3/18/2010 - Review by: Chris Kincaid
Anyone expecting RATT to dump the long standing and favored classic Ratt N Roll sound for a more modern approach will be let down.
For their 9th studio album, their first since their self titled release 11 years ago, RATT reunites original members Stephen Pearcy with Warren DeMartini and Bobby Blotzer. Robbie Crane (Of Vince Neil fame) steps in for the absent Juan Croucier on bass and Carlos Cavazo in for the late Robbin Crosby on rhythm guitar. And he does a fantastic job at that.
RATT have chosen to stay with the tried and true formula. Rather than go the direction of their 80's counterparts like Warrant, L.A Guns and Winger who unsuccesfully tried to shake lose the 'Glamtastic' sound that made them famous.
"Infestation" is an album that works on several levels. In comparison to earlier hits it's a cross between their "Out of the Cellar" and "Invasion of Your Privacy" works with it's structure and melody. While their aren't any runaway tracks or one in particular that stands a cut above. It does come off sounding strong if not familiar.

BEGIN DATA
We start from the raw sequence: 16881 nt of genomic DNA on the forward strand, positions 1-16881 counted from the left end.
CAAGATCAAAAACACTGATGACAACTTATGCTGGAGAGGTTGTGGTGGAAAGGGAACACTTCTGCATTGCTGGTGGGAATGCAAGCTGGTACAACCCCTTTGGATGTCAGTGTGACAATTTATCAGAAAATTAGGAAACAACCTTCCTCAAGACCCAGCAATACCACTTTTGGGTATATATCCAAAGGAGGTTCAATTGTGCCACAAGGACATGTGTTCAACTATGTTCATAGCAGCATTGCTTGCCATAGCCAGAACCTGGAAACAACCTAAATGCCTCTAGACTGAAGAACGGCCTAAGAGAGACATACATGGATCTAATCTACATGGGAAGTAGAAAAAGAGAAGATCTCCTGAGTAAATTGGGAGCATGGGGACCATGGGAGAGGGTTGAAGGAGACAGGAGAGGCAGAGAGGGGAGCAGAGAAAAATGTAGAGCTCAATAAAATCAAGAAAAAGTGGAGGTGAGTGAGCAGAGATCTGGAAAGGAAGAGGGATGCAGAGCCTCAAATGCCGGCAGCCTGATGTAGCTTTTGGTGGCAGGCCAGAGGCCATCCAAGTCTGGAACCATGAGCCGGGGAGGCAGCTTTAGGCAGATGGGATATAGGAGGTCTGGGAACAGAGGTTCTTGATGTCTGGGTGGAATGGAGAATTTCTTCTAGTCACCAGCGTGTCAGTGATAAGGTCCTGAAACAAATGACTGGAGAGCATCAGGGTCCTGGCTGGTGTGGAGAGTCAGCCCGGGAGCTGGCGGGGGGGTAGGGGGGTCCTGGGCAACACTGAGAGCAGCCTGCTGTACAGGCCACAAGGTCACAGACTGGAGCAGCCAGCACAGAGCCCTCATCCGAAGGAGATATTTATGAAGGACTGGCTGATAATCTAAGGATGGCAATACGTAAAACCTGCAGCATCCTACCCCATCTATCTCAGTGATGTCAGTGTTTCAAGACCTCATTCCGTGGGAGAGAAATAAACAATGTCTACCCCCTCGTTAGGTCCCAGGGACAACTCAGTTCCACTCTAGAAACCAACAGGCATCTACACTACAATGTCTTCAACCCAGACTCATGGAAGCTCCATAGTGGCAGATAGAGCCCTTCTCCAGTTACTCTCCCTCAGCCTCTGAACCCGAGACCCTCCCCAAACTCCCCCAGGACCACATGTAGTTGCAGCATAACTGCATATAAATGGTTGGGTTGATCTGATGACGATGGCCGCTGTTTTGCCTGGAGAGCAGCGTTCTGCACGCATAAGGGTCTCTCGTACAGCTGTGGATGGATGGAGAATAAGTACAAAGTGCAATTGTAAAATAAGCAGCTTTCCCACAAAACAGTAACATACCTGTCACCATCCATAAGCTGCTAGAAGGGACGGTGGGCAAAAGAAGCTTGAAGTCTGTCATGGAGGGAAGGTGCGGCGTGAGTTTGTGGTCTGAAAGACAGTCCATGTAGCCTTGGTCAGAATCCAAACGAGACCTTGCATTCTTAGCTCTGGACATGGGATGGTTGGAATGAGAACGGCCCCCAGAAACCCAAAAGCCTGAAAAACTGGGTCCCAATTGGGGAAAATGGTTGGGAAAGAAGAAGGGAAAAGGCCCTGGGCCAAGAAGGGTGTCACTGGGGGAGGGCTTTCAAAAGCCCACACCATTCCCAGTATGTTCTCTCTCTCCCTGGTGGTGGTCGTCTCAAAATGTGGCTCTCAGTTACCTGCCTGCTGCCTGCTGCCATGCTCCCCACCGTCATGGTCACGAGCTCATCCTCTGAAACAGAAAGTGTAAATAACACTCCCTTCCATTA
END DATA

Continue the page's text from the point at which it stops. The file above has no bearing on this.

But there are good songs to be found in the mix. The first single to be released is 'Best of Me' which is pure RATT. It proudly places RATT back at the top of the heap of those Hard Rock bands desperately trying to make a comeback. A sweet solo dots 'Look Out Below'. It along with 'Garden of Eden' are 2 cuts that have deep, well placed grooves. And on 'Last Call' which will have you chugging back a brew with buddies while eyeing up the local trim scene with it's bluesy undertones. Or 'Lost Weekend' with it's pumping riff reminiscent of 'Lack of Communication'. Not to mention 'Take a Big Bite' with it's slamming guitar riff.
Yet on other levels, Stephen's vocals seem tired even worn out like on the slower 'Take Me Home' or 'As Good As It Gets' and Don't Let Go' which closes the album out.
Despite a few weak tracks "Infestation" is quite simply a good RATT album. Nothing short of what you'd expect from one of the founders of the L.A Hair Metal/Glam Metal scene. It's an album that happily struts it's way back on to the Sunset Strip.
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